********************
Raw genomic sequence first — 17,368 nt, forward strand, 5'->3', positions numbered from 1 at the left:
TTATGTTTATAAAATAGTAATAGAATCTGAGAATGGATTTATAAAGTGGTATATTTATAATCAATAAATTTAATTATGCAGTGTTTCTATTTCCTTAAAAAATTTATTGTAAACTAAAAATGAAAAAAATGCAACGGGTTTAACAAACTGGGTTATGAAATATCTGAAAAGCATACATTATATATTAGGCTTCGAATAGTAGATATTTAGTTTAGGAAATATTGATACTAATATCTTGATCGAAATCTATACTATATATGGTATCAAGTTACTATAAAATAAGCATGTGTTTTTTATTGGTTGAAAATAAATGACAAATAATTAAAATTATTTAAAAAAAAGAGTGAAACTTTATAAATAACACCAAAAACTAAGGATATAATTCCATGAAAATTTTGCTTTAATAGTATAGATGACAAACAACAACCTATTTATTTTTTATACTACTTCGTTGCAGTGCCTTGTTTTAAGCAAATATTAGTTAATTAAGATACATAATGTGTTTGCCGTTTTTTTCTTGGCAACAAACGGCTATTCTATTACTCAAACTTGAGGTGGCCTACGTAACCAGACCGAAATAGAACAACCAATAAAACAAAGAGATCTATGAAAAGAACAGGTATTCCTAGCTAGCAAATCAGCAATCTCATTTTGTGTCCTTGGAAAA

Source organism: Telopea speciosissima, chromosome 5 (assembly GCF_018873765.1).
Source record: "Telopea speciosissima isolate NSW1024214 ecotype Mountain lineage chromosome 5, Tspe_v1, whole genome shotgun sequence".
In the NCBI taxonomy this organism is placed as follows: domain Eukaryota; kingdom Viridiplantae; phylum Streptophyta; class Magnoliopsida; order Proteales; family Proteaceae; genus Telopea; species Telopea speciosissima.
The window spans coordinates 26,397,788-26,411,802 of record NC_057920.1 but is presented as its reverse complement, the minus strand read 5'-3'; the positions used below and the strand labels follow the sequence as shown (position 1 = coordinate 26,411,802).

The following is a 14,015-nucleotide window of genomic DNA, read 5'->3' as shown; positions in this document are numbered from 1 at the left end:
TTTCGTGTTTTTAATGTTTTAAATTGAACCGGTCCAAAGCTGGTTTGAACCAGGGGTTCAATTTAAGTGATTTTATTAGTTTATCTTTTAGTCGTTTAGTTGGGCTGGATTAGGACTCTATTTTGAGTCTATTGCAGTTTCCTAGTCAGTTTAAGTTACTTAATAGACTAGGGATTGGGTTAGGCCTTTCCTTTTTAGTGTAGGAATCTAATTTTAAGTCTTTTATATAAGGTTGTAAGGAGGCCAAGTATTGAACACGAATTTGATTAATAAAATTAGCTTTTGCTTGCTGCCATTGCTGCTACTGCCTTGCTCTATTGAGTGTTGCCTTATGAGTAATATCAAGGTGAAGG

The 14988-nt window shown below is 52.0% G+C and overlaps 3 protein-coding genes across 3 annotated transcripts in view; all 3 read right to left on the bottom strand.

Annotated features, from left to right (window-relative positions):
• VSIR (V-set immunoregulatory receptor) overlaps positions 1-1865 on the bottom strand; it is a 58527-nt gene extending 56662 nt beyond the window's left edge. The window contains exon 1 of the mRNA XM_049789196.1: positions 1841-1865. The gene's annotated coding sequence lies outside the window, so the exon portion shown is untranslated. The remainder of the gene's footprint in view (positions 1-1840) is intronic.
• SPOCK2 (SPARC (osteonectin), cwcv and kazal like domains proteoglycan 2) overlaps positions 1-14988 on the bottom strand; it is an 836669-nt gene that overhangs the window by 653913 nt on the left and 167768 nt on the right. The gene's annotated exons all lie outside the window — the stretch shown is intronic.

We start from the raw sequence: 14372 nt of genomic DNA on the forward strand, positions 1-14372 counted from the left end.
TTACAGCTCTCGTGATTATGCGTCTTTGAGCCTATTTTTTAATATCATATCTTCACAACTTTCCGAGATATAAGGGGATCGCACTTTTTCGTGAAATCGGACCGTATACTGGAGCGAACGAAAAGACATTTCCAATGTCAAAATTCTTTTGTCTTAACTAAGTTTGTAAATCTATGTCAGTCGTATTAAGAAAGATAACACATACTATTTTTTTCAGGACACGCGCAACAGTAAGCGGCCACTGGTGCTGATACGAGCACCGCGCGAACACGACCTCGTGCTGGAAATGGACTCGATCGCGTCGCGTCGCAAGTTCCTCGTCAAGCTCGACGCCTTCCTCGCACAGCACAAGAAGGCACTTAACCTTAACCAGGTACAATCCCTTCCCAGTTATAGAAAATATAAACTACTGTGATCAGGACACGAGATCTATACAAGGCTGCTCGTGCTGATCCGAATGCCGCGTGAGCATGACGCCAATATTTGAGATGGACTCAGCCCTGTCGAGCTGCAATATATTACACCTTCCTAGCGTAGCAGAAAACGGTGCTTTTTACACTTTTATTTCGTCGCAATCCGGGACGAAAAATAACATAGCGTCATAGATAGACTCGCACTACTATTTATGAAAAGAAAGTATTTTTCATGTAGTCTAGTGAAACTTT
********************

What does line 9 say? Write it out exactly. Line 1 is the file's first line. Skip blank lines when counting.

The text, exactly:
The 14988-nt window shown below is 52.0% G+C and overlaps 3 protein-coding genes across 3 annotated transcripts in view; all 3 read right to left on the bottom strand.